The 70th annual Navajo Nation fair just ended and it was as busy as usual. However, this year, fair organizers decided to move some special events around which caused a reduction in crowds over the weekend. The organizers moved the entire pow-wow to the weekday. Hopefully, they will work this out next year.

This coming week is the Utah Navajo Fair Sept. 14-18. This fair is smaller than the Navajo Nation Fair in Window Rock and is mostly attended by Navajos from the northern region of the reservation. The fair is held in Bluff, Utah and organizers expect attendance at 5,000. There is a rodeo, carnival, parade, elder fest, pow-wow, and arts and crafts sales.  The parade is on Saturday Sept. 17 at 8 am. For more information, http://www.utahnavajofair.com/

Then next week, starting Sept. 22-25 is the annual Southwest Navajo Fair in Dilkon, Ariz. Dilkon is located about 30 miles north of Winslow, Arizona.  Attendance at the Southwest Navajo Fair is usually around 5,000.  In the past, this region of the reservation was known for great ropers and bull riders. The fair is also much smaller in size compared to the main fair, but that means you can get a better sense of cultural events. One such event is the song & dance event. In this event, contestants will dress up in their finest clothing and they will dance with a partner, as they go around in a circle and have its origins in the traditional Navajo Na’daa ceremonies. Years ago, these events were controversial as traditional Navajos did not agree with this spin-off from the traditional Na’daa ceremony. The controversy has since died down, but many Navajos still frown upon it and it is not a traditional Navajo social event. The event became popular in the 1980s and 1990s. The songs are more social. Today, the event is very popular among a certain segment of the population. For more information contact Dilkon Chapter at (928) 657-8102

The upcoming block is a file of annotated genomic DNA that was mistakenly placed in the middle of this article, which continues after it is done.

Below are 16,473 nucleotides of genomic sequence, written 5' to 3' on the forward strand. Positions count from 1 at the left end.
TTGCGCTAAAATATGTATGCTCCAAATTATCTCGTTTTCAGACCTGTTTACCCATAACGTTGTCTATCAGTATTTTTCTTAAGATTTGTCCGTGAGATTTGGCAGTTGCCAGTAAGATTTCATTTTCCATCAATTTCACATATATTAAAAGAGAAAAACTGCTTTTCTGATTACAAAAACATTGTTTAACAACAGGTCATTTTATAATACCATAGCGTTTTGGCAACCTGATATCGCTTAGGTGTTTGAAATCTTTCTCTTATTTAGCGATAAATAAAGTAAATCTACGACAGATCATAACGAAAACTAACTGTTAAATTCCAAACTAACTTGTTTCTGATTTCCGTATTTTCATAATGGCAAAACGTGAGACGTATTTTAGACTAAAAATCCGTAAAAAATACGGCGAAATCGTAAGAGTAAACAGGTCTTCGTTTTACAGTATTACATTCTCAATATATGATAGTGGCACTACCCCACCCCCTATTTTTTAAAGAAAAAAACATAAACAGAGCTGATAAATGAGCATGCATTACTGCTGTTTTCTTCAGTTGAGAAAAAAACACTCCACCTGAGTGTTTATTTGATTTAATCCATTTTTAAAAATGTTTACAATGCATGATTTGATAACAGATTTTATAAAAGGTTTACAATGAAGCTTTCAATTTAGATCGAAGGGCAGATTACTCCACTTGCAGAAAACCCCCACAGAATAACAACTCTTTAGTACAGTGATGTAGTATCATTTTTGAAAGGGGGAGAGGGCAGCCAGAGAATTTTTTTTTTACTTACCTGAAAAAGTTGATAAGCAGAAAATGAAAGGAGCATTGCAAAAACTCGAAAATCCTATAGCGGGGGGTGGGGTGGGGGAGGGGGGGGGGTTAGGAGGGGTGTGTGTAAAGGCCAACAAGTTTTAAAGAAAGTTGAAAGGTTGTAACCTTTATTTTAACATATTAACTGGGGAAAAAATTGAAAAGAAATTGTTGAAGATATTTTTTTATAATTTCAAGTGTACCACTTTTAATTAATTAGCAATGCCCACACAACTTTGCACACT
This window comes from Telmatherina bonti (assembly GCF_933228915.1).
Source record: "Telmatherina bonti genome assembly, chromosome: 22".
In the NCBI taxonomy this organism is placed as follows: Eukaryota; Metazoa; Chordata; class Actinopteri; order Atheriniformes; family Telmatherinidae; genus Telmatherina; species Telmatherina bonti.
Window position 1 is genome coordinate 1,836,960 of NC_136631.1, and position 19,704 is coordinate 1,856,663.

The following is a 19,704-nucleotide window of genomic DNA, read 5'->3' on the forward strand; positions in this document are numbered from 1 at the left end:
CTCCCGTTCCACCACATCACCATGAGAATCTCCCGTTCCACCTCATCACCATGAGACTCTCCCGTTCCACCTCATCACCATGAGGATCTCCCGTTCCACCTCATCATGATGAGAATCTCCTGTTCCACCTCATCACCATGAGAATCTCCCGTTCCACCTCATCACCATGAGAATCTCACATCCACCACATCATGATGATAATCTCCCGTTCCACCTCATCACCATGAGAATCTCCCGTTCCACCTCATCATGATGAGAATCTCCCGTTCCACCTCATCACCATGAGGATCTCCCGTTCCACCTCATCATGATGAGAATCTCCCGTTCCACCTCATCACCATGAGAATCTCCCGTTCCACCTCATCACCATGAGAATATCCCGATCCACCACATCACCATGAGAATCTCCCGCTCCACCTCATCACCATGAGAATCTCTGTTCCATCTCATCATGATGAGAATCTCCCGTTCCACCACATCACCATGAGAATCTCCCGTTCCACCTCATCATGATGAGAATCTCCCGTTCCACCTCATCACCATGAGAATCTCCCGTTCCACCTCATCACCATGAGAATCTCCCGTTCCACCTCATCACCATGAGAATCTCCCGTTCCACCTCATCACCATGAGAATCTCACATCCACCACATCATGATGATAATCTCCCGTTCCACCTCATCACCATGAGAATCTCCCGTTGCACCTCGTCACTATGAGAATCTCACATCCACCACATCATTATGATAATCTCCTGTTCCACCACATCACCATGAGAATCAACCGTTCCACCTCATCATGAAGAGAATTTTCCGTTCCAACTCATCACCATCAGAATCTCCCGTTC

If you want to see some presentations on Navajo culture then attend Culture Night presentations on Sept. 20 at 5 pm (DST) at Tsehootsooi Medical Center in Fort Defiance, Ariz. There will be a demonstration on Navajo moccasin making by Damien Jones and Navajo basket weaving by Isabelle Whitehat. These are educational sessions and FREE. For more information contact Theresa at (928) 729-6822, or Emerson at (928) 729-8055.

WHAT’S IN THE HEADLINES

Last summer, the Navajo Nation was in the national news after a toxic spill occured at Gold King Mine near Durango, Colo. For a few weeks the Animas River was filled with yellowish toxic acidic waste water and Navajos were enraged. The river runs through several Navajo communities, including Shiprock, NM. This week, on Sept. 7, the U.S. EPA announced the Gold King Mine will become a Superfund site.

NBC news anchor Lester Holt airs a news story last year in August 2015 about the toxic spill into the Animas River

NBC news anchor Lester Holt airs a news story last year in August 2015 about the toxic spill into the Animas River

Many tribal members have also gone up north to join alliances with other tribes who are protesting against a pipeline running across the Standing Rock reservation in South Dakota.  The pipeline passes about a half-mile from the 2.3-million acre reservation, and the tribe contends it will disturb historic sites located off the reservation and could contaminate drinking water for the tribal members. It is not often that tribes unite on a single issue, but it has happened.